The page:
William Hartnell was a superb actor, and he will never be forgotten by folks who loved and admired his acting abilities, and who came to know him as the *First* Doctor on the tv series that we have all come to know and love.

Friday Night Game Report - Coriolis - The Third Horizon RPG, The Return

Last night, the Friday night gaming group began their gaming for 2020, and returned to "a new friend" (to quote Kathy). The gaming group returned to the Coriolis - The Third Horizon science fantasy with its Arabian influences from the Arabian Nights works and Arabic culture. Well, most of them returned to it. Peter has never played the game before, since he joined the gaming group after the death of our friend, DavidM, and we had switched to a different game system by then, so he and I had created his character a few weeks ago by phone.

Peter showed up a bit earlier than the rest of the players, and we were able to sit down and go through his character and he gave me his thoughts on the character's background. He's playing Omar Sachise, a merchant with a strong sense of right and wrong, who's going to be joining the player characters aboard the Ruby Flower as the story picks up from where it left off, so it'll be interesting to see how he finds his place among the characters and the change in dynamics. This session isn't a typical gaming session, so I'm presenting it as such.


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CHARACTERS

Naima Saab (KathyB) - Trailblazer (Scout)
Hafisa darRouash (Angela) - Pilot (Freighter Pilot)
Zouma Abid-Arif (Ellie) - Stowaway/Ship Worker (Engineer)
Tafik Sharoun (Mark) - Scientist (Archaeologist)
Omar Mannash (Peter) - Negotiator (Peddler)

Game Date TBA

Once the other players arrived, we chatted for a little bit and caught up on the last month of Real Life(tm) for about ten (10) minutes before getting down to the game. Since four of the five players hadn't played Coriolis - The Third Horizon in quite some time (at least a year or more) and Peter had never played the game before, I started the game session by going over the basics, literally. I started with a light introduction to the universe of the Third Horizon, followed this up with key concepts and some of the central terminology of the game, and then answered what questions the players had - and they had a few, even the four who'd played the game before. Using the questions the players asked, I gave them some more, detailed information about the game universe and its various worlds. (Well, the Third Horizon, anyway!) :) The players turned the floor over to Peter, so that he could ask any questions about the game background, and some interesting elements came up, one of which surprised the four Coriolis players. Peter had seen one of the supplements for the game at a local gaming store, and was curious about one of the big secrets of the game; I just smiled, and told him that they'd find out the answer to that in play. He also asked some good questions about how the mercantile system in the Third Horizon works, as well as a little question about the effects of going through the portals. Good stuff! Finished this part of the evening with going over the Third Horizon universe Glossary.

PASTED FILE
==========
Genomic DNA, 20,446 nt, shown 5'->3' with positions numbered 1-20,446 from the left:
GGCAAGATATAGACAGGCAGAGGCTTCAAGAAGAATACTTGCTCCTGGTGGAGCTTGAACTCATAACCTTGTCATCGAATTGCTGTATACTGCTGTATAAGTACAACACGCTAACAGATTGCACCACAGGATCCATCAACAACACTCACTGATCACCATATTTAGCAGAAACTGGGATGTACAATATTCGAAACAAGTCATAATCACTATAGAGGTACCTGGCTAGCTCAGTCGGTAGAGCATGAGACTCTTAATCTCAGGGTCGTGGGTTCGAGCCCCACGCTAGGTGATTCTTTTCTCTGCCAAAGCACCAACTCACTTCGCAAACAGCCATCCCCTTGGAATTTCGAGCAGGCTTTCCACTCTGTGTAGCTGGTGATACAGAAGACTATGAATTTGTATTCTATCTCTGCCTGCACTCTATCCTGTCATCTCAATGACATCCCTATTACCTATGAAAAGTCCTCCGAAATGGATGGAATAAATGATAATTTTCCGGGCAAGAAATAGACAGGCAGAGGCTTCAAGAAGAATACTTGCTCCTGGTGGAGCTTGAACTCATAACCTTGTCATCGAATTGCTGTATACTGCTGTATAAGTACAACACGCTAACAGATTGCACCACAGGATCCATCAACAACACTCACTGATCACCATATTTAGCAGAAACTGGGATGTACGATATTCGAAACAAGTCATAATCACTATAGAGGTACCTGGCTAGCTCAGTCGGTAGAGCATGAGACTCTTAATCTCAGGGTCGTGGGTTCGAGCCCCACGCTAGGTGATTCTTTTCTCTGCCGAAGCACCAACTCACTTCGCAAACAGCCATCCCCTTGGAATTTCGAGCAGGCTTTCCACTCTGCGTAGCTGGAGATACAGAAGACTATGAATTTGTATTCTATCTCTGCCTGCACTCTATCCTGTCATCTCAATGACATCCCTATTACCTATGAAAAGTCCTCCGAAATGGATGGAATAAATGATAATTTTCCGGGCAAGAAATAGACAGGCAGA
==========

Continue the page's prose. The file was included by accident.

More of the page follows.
When everyone was satisfied with the "refresher" on the game universe, we turned our attention to the game mechanics. I went over the basics of how task resolution is handled in the game, the dice mechanics themselves, the function of Darkness Points and how they work, and followed this with some practical examples of how dice rolling and game situations work together. I followed this up with a couple of (relatively simple) samples of combat, three one-on-one samples pitting two players against each other and one player character group combat against a set of foes that were meant to teach the mechanics of actual, involved play.